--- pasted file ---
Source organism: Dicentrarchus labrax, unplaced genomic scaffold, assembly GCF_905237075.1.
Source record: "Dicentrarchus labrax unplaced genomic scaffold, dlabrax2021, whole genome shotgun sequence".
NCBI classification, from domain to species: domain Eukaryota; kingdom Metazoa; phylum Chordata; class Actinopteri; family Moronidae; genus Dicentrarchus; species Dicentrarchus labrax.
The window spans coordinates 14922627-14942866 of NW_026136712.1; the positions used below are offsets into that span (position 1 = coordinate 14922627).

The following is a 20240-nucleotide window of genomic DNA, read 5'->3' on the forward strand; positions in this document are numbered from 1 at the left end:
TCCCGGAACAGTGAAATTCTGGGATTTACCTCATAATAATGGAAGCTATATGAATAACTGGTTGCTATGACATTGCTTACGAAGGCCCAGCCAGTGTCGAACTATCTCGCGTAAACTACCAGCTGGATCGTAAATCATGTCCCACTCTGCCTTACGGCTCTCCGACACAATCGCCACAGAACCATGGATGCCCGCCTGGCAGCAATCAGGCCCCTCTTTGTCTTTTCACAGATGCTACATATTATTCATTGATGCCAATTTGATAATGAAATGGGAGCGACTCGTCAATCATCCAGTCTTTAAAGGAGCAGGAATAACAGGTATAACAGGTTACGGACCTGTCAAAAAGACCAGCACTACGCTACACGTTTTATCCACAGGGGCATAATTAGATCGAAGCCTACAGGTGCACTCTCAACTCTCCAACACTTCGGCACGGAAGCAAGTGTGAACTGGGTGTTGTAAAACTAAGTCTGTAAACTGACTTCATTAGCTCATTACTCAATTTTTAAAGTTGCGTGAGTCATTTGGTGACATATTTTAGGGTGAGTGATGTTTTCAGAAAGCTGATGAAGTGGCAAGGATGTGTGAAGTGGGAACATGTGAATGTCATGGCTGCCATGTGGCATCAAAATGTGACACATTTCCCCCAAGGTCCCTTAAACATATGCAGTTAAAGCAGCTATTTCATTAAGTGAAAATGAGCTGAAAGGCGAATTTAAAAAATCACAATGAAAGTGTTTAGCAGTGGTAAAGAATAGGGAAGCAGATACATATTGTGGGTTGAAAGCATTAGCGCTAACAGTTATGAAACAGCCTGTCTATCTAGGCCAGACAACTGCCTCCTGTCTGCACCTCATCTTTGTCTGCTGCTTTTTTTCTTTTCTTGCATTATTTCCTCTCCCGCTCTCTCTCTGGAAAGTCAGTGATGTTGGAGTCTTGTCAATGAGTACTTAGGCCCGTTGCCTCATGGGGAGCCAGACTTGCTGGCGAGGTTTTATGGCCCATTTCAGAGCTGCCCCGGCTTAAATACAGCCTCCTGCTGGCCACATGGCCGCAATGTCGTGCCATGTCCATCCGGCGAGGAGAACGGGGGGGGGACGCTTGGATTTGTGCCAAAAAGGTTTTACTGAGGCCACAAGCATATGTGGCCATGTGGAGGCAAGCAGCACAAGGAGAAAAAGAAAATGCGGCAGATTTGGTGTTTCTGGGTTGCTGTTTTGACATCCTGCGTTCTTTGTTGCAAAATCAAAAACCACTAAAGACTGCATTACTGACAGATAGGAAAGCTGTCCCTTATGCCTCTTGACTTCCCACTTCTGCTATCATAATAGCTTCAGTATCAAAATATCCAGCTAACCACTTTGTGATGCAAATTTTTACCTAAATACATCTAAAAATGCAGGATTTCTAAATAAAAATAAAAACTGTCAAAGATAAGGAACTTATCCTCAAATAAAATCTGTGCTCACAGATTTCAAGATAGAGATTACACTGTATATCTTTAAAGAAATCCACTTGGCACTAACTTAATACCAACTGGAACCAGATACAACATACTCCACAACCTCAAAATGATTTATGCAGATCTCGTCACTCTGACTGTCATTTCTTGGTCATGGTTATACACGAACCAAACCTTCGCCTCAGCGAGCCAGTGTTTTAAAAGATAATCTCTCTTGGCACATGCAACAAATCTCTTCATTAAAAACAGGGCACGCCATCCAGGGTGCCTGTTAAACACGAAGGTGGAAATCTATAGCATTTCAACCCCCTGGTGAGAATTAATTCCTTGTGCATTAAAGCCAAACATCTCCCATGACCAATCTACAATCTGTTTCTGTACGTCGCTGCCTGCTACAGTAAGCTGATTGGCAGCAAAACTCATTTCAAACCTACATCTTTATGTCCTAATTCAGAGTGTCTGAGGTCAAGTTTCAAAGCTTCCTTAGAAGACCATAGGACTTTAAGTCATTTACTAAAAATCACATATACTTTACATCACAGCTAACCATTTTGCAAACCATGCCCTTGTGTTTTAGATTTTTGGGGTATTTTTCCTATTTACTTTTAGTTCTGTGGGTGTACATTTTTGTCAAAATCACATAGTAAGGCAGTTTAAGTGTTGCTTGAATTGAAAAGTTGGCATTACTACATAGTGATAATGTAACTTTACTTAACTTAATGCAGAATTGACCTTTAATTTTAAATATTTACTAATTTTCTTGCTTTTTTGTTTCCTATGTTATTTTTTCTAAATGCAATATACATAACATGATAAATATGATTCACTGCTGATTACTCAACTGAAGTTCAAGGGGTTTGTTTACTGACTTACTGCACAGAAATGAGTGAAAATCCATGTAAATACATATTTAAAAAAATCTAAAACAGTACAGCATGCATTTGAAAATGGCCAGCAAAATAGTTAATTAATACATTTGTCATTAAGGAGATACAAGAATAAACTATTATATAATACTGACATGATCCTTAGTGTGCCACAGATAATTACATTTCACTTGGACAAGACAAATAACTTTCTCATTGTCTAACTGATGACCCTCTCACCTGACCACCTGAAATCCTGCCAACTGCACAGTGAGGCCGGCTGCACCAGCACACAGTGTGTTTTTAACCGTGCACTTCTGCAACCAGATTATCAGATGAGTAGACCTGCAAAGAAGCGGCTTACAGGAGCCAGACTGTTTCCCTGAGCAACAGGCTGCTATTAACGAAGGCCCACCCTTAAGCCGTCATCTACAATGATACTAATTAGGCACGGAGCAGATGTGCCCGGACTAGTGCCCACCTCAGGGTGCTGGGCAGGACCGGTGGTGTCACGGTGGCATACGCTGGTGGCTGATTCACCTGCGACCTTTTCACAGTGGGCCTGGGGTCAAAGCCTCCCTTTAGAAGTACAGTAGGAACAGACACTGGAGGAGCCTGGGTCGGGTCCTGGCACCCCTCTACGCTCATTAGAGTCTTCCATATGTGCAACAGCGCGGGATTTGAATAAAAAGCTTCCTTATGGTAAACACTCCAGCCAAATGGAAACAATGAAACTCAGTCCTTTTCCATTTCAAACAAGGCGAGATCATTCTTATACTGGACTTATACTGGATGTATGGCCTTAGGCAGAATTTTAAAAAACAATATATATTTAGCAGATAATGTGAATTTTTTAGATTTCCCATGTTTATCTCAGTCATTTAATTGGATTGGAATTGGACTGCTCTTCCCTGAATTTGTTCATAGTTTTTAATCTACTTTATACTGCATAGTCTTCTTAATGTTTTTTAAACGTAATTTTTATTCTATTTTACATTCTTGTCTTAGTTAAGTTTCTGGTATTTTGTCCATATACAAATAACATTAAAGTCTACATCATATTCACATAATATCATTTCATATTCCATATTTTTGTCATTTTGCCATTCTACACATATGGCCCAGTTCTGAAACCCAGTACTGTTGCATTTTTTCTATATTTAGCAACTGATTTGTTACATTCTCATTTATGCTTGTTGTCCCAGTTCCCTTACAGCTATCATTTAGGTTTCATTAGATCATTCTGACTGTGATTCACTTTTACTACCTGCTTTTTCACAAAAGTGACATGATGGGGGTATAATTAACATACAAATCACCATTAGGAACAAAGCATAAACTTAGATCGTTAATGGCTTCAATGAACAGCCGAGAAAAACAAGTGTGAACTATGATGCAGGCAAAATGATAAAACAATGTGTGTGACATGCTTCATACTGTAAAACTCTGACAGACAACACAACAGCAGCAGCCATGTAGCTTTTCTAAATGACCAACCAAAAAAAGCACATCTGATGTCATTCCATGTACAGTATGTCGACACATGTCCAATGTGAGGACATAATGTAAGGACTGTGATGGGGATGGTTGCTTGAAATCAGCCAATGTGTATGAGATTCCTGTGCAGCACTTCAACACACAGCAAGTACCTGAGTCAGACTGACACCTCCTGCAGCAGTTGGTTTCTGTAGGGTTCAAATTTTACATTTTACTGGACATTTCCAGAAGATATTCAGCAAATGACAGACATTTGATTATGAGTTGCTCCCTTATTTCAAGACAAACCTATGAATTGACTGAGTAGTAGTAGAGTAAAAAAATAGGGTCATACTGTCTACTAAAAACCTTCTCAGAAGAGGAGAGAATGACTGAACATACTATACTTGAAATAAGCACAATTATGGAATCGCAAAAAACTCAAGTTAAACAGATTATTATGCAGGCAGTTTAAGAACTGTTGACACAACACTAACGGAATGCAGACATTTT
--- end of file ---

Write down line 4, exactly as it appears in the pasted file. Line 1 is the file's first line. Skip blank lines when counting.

The window spans coordinates 14922627-14942866 of NW_026136712.1; the positions used below are offsets into that span (position 1 = coordinate 14922627).